Q: My significant other says she does not like my immediate family. She states that when we are married, should they take ill we will not send them money to help them until they have asked all of the other members of the family to help first.
I care deeply for my significant other whom has been an incredible person to me, but am worried about the long term effects as I have always thought that the "kids" would have to be around for the parents. Is it normal for the significant other to almost despise future inlaws and if so can it be fixed?
-- VikingYachts, Las Vegas
I hate to be a pessimist, but opposing philosophies about family and money often end marriages (just ask anyone who’s divorced).
I’m sure your significant other is great to you when it comes to dinners out and movies in, but in a decade or so when there are more health issues and financial questions, will you want her at your side?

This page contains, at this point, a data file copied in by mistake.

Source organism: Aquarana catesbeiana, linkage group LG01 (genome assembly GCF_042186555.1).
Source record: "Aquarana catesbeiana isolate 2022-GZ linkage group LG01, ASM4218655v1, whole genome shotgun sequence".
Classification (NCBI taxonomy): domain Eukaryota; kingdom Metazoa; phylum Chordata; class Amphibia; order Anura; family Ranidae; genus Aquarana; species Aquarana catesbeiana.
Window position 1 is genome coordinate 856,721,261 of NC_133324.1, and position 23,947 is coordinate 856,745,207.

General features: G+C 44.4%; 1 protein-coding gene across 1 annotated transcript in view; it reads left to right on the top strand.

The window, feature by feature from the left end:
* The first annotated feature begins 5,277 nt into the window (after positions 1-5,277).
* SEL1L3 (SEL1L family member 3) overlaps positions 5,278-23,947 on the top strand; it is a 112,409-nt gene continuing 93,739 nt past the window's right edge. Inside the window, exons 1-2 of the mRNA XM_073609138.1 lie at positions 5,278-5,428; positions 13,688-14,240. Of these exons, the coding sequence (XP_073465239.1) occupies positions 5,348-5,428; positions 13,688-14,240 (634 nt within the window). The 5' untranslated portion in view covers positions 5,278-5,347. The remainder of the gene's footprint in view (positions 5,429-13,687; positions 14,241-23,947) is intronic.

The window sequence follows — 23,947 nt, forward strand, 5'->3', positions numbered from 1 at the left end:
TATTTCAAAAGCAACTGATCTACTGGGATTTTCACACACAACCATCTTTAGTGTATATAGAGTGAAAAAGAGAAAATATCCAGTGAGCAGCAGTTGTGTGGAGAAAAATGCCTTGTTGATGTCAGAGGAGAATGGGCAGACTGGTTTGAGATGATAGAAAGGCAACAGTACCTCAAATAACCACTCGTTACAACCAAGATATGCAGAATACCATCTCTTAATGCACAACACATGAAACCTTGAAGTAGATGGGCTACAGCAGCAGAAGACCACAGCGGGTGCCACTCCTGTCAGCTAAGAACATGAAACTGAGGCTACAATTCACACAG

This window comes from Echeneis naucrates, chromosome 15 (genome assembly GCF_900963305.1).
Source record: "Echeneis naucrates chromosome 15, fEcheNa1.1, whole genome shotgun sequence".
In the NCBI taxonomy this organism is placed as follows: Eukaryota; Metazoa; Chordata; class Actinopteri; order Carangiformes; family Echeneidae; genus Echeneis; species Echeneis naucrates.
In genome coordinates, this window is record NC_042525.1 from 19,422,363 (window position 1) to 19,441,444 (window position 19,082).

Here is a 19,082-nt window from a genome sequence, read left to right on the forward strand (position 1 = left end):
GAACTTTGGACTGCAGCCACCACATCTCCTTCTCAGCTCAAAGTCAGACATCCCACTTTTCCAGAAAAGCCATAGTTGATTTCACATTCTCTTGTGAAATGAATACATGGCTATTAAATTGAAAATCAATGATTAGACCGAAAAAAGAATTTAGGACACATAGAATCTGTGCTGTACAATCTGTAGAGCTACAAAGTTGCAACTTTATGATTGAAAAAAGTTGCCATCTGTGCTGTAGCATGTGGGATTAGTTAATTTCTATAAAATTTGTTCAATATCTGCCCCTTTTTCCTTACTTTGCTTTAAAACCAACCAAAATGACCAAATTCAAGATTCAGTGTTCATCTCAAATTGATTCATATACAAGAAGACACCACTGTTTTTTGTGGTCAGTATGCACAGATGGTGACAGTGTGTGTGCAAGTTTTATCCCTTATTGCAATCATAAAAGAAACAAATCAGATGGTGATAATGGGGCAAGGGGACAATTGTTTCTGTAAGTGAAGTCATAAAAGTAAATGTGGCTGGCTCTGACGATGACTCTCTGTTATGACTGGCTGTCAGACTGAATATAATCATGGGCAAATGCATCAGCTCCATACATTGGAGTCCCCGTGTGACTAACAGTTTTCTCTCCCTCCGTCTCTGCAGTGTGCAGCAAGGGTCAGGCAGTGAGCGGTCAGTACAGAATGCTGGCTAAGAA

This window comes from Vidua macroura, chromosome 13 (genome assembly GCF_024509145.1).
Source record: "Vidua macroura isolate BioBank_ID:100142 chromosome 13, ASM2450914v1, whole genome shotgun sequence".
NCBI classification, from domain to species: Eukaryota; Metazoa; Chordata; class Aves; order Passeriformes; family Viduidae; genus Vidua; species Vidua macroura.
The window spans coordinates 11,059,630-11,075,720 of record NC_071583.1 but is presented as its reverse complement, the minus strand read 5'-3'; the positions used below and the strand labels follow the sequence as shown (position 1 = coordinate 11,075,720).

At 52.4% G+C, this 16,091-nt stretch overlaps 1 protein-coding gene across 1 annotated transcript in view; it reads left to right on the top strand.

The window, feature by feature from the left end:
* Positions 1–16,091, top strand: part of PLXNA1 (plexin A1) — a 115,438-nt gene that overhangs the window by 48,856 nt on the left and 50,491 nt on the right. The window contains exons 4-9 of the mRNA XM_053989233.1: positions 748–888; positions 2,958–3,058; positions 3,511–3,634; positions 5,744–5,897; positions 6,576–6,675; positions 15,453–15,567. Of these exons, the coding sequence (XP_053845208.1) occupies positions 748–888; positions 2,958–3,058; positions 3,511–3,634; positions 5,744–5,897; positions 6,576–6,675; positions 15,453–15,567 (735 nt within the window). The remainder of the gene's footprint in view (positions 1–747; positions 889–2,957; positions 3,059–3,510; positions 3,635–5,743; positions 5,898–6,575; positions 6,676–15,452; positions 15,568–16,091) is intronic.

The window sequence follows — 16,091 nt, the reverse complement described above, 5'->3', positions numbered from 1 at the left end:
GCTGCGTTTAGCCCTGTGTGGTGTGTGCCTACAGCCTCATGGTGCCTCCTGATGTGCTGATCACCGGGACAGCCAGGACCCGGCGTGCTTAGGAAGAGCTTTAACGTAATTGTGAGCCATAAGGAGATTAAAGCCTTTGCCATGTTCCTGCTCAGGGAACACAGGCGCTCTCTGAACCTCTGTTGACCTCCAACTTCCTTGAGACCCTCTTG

There is a potential fix to this – maybe the money you use to support your family can come from only you, not her, assuming she has her own stream of income. Maybe you’ll be content keeping separate accounts and having separate priorities. But really, is that the kind of relationship you want? If so, perhaps it’s worth making an appointment with a financial counselor who can help you separate your money and your needs without separating from each other.
But really, take some time to think about what your future will look like if you're with someone who doesn't like (or want to help) the people you love.
Readers? Am I right? Thoughts for Mr. Viking? Share them here.
Also, for those who missed Mitch, here's his problem -- and your solutions for him.